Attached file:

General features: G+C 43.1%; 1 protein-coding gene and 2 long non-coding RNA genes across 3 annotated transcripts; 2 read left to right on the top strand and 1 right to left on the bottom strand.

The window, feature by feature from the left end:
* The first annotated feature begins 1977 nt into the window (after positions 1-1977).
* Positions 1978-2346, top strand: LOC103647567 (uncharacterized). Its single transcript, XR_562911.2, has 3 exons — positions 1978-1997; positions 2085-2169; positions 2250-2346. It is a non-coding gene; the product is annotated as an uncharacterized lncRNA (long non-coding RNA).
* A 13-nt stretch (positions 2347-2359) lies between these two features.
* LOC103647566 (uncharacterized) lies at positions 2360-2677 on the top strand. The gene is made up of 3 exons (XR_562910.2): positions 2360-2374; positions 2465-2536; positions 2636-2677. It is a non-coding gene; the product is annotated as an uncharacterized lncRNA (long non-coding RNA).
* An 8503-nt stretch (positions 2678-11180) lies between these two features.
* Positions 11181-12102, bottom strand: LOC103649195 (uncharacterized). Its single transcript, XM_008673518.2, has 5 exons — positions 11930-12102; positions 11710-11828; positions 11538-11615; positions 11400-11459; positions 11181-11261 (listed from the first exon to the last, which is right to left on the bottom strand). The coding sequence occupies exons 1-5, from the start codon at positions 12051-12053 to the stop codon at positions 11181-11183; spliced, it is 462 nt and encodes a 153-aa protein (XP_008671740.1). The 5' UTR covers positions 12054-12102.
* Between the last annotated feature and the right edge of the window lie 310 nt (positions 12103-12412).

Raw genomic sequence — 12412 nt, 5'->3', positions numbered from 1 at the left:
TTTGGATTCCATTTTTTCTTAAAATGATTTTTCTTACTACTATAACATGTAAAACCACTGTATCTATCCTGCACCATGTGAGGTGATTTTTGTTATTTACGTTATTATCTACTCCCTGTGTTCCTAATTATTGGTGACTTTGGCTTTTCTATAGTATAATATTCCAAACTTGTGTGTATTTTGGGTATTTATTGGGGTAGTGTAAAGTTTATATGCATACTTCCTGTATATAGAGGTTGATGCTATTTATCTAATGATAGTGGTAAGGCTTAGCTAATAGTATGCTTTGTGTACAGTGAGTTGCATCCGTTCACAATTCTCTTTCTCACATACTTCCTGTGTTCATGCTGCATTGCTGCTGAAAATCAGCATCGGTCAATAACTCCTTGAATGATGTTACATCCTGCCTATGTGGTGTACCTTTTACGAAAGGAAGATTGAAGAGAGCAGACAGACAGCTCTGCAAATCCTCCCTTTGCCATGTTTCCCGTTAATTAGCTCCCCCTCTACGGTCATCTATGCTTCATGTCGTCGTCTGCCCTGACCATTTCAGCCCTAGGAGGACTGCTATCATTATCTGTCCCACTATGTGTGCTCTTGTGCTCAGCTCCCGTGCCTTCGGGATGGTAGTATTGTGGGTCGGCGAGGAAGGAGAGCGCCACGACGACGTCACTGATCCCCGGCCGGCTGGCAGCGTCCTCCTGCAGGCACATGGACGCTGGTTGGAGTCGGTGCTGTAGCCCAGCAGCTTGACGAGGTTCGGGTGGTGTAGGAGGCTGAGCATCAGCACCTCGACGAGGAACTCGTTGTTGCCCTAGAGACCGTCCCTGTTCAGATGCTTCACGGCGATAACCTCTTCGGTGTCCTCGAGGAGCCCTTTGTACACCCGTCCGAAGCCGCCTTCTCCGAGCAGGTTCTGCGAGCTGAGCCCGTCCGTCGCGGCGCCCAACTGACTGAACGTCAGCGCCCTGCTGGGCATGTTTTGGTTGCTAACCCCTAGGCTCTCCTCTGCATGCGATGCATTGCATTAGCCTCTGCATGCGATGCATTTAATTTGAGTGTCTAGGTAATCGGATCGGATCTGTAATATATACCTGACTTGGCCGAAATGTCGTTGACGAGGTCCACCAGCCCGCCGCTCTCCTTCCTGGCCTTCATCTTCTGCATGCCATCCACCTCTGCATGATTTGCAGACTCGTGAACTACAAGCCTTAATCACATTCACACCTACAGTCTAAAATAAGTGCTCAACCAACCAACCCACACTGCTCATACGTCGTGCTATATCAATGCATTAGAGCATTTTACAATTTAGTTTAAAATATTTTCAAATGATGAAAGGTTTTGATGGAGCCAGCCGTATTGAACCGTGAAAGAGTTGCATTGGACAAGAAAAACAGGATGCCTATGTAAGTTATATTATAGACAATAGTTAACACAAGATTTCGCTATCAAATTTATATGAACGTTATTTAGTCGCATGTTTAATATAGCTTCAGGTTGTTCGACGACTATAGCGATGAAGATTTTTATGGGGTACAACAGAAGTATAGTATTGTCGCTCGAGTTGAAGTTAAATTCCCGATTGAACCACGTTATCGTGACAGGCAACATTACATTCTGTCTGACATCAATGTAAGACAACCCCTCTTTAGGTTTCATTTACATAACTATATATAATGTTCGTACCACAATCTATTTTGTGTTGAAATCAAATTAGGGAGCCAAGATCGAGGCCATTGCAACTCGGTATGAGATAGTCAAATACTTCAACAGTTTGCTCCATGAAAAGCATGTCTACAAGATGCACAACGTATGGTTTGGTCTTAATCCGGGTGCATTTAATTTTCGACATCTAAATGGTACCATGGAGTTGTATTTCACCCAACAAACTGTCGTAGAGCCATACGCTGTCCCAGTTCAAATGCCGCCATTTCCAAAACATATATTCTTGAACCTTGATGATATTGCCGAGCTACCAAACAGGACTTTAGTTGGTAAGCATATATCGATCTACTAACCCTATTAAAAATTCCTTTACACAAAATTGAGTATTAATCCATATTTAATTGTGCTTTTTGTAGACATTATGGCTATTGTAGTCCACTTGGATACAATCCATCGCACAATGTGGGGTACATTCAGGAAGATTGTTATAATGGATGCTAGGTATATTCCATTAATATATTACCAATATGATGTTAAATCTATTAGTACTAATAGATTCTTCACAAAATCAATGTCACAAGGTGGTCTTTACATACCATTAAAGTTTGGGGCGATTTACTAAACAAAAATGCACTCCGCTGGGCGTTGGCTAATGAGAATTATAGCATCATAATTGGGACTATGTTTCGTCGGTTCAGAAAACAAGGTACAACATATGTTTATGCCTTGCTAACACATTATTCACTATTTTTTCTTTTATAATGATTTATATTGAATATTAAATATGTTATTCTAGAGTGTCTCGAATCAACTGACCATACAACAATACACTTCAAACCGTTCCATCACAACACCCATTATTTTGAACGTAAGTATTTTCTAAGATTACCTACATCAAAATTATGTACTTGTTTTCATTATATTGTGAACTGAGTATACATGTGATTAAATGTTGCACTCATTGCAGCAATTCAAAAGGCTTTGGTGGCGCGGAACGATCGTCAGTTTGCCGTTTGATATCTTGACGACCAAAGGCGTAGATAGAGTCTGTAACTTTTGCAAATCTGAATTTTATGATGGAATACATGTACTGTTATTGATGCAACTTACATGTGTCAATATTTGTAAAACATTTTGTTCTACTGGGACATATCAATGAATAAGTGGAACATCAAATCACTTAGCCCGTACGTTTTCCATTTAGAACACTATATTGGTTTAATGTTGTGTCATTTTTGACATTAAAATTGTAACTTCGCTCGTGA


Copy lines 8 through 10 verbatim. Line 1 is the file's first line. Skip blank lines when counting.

* Positions 11181-12102, bottom strand: LOC103649195 (uncharacterized). Its single transcript, XM_008673518.2, has 5 exons — positions 11930-12102; positions 11710-11828; positions 11538-11615; positions 11400-11459; positions 11181-11261 (listed from the first exon to the last, which is right to left on the bottom strand). The coding sequence occupies exons 1-5, from the start codon at positions 12051-12053 to the stop codon at positions 11181-11183; spliced, it is 462 nt and encodes a 153-aa protein (XP_008671740.1). The 5' UTR covers positions 12054-12102.
* Between the last annotated feature and the right edge of the window lie 310 nt (positions 12103-12412).

Raw genomic sequence — 12412 nt, 5'->3', positions numbered from 1 at the left: